The following titles have recently become available from Toccata Press…
Hans Gál: Music behind Barbed Wire
A Diary of Summer 1940
Translated by Eva Fox-Gál and Anthony Fox
English edition edited by Martin Anderson
Foreword by Sir Alan Peacock
Music and Society (non-ISSN series)
Extent: 243 pages
Size: 16 x 24 cm
Published: October 2014
Composition: Royal octavo ~ Editorial Introduction ~ Eva Fox-Gál: ‘Hans Gál: A Biographical Introduction’ ~ Richard Dove: ‘”Most Regrettable and Deplorable Things have Happened”: Britain’s Internment of Enemy Aliens in 1940’ ~ Hans Gál: Music behind Barbed Wire ~ Eva Fox-Gál: ‘Gál in Britain’ ~ Appendices – One: Personalia; Two: CD Programme; Three: Martin Anderson: Hans Gál in Conversation; Four: The Hans Gál Society; Five: The Contributors ~ Bibliography ~ Index of Gál’s Works ~ General Index
Illustrations: c. 50
The Austrian-born composer Hans Gál (1890–1987) was one of many Jewish refugees who fled to Britain from Hitler’s Third Reich only to find themselves interned in prison camps in Britain as ‘enemy aliens’ – the result of Churchill’s panic decision to ‘collar the lot’ in fear of a ‘fifth column’ of Nazi sympathisers. Gál thus spent five months over the summer of 1940 in internment camps – first in Donaldson’s Hospital in Edinburgh, then at Huyton, near Liverpool, and finally in the Central Promenade Camp on the Isle of Man.
The diary Gál kept during his captivity, a vivid and very human account of personal survival and creativity in extraordinary circumstances, is a monument to the human spirit. Many of his fellow internees went on, like Gál himself, to become shaping forces in the intellectual life of Britain – but in captivity this colourful array of distinguished personalities had to put up with bureaucratic inertia and the indifference of their captors to their undeserved fate. They emerge from the pages of the diary like characters in a tragi-comic human drama.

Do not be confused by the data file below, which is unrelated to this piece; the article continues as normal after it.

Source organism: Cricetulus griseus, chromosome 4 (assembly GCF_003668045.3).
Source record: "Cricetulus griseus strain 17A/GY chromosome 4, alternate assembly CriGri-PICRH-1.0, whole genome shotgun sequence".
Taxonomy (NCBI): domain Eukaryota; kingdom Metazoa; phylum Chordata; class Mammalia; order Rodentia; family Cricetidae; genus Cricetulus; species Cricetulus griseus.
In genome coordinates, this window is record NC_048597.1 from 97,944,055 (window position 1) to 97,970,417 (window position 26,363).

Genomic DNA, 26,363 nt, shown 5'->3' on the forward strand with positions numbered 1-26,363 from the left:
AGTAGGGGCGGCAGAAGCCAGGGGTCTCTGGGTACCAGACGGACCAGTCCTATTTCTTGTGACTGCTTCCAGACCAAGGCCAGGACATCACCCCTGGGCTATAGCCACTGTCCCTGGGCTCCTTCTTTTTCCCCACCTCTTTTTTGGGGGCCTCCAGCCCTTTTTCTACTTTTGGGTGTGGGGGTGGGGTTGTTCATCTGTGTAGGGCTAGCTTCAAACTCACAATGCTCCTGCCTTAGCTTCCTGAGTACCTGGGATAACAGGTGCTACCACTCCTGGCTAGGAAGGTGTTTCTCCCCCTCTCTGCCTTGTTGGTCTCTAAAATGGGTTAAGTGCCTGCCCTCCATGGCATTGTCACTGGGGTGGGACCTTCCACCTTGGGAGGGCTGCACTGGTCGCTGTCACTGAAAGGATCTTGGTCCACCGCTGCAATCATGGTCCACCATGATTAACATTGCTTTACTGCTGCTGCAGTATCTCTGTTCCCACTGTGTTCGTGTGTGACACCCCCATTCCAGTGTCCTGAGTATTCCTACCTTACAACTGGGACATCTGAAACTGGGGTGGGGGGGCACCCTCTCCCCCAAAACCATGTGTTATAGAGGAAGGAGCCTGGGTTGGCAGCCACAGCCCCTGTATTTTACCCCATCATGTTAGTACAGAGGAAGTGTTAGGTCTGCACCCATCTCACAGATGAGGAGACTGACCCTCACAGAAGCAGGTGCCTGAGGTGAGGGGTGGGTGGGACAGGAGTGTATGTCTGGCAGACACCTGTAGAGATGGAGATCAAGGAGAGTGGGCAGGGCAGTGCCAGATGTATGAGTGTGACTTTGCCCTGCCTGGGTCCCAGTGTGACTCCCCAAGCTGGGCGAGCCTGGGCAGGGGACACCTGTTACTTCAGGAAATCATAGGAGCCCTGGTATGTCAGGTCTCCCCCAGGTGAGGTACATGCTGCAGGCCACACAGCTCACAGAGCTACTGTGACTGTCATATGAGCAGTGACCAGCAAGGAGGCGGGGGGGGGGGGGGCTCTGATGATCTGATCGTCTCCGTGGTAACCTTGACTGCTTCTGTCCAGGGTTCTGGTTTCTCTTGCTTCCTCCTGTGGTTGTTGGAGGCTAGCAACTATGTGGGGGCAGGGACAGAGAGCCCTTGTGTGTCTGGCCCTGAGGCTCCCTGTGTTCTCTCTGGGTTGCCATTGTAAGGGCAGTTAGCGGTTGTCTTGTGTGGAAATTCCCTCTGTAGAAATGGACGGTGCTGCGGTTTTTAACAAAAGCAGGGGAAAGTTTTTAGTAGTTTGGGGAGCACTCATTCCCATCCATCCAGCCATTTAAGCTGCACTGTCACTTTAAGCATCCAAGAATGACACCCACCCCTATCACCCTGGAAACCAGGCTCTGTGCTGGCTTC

Gál’s contribution, of course, was music, and the CD with this book presents recordings of the Huyton Suite he wrote for two violins and flute (the only instruments available to him), songs from the satirical review What a Life! composed on the Isle of Man and the piano suite he drew from it.
A biographical introduction to Hans Gál by his daughter, Eva Fox-Gál, and a general historical introduction to British internment policy by Professor Richard Dove provide a framework for the diary; the Foreword is by the distinguished economist, the late Sir Alan Peacock, who studied composition with Gál. Together they throw light on one of the more shameful British responses to the threat of Nazi invasion.
Hans Gál, born near Vienna in 1890, soon established himself as one of the foremost composers of his time, particularly following the decisive success, in 1923, of Die heilige Ente, the second of his four operas, which was staged in many major European opera houses until it was banned by the Nazis. In 1929 he was appointed Director of the Music Academy in Mainz, but was summarily dismissed after Hitler’s seizure of power in 1933. Returning to Vienna, Gál and his family again had to flee with the Anschluss in March 1938, to London. There an encounter with Sir Donald Tovey brought him to Edinburgh where – apart from the five months of internment as an ‘enemy alien’ documented in this diary – he spent the rest of his life, a much-loved and active composer, teacher, author and musical personality. He died in October 1987, aged 97. At the time of his death his music had fallen from sight, but in recent years a revival in interest has seen frequent performances, broadcasts and recordings of much of his substantial output, including symphonies, concertos, chamber music and a range of solo works, revealing a master craftsman with a distinctive voice.